For those attending rehab, support from others can be an invaluable asset. It can be very difficult to feel that you are going through the difficult process of recovery all alone which is why knowing that your friends and family are supporting you is so incredibly important. However, some individuals do not have the kind of support described here. Either they have lost their loved ones as a result of their addiction or they do not have anyone close enough to them to gain a large basis of support.
If this is the case, inpatient treatment can help. Patients who do not have many close family members or friends often have a hard time fighting relapse, which is why being among strangers actually isn’t completely unhelpful during this time. According to the NIDA, one type of inpatient treatment follows the TC or therapeutic community method. These facilities often keep patients for a year or so and allow them to work on resocialization while they are there.
Resocialization uses “the program’s entire community––including other residents, staff, and the social context––as active components of treatment.” This way, patients are receiving support from all individuals present which makes their recovery stronger and reminds them of why they began attending rehab in the first place. Patients who attend TCs or even shorter inpatient treatment programs are able to receive the benefit of a strong, close-knit social support system which is especially helpful if they do not have this at home.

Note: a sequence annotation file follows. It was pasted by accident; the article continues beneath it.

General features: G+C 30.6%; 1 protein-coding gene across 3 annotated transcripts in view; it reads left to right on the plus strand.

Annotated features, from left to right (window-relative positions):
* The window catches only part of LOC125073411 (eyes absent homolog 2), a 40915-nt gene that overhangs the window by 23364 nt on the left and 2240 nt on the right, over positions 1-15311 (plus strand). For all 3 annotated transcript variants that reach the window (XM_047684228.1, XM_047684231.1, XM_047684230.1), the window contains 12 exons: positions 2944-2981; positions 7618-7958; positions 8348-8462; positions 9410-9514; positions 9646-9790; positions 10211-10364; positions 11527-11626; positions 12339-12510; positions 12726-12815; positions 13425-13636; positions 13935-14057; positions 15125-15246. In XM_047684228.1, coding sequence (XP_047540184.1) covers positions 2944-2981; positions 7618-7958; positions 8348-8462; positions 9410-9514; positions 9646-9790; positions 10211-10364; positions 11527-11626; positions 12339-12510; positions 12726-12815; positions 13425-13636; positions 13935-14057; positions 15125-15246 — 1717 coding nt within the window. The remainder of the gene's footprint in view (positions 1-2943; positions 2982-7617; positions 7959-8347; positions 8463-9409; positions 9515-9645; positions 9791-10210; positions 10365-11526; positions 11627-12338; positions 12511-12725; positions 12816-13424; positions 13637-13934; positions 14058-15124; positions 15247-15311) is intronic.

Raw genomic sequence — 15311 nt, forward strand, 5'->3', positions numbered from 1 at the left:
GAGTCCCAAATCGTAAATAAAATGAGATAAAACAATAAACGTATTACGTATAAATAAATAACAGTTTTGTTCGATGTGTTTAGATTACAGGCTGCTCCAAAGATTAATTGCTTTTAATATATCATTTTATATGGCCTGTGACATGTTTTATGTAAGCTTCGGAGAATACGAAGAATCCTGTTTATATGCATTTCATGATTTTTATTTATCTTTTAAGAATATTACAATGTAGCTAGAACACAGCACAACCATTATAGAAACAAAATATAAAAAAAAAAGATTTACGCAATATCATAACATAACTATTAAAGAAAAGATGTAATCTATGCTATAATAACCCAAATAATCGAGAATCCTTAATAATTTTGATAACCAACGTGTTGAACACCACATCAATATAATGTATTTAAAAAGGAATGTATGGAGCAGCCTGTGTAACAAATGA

In some cases, patients struggle with a great deal of medical problems as a result of drug addiction. Heroin abuse can cause infections of the heart lining and valves and cocaine addiction can cause lung and heart damage. These are just scratching the surface of the issues someone can have if they abuse illicit drugs (and even prescription drugs) for long enough.
In inpatient rehab, medical treatments are more likely to be available to patients who need them as a result of drug addiction. Outpatient facilities often do not offer these types of treatment because they cannot afford to, but many inpatient facilities can and do. If you are struggling with medical issues as a result of your abuse, consider a specific inhouse rehab facility where you are assured treatment for both your addiction and your physical issues.
For many individuals who are abusing drugs, they can often be in an unsafe place emotionally and physically when they try to begin rehab. If a patient is
- Thinking of committing suicide
- Being threatened by individuals who don’t want them in treatment
- Living in a place that is not safe or likely to cause them to relapse
- Dealing with another issue that puts them in jeopardy
it may be necessary for them to go into an inhouse treatment facility instead of an outpatient one. It can be very difficult for a patient to move on from their addiction if they do not feel safe or are in a situation that perpetuates addiction. Being away from these issues in a facility that allows for reflection and the absence of fear can be just what a patient in this situation may need.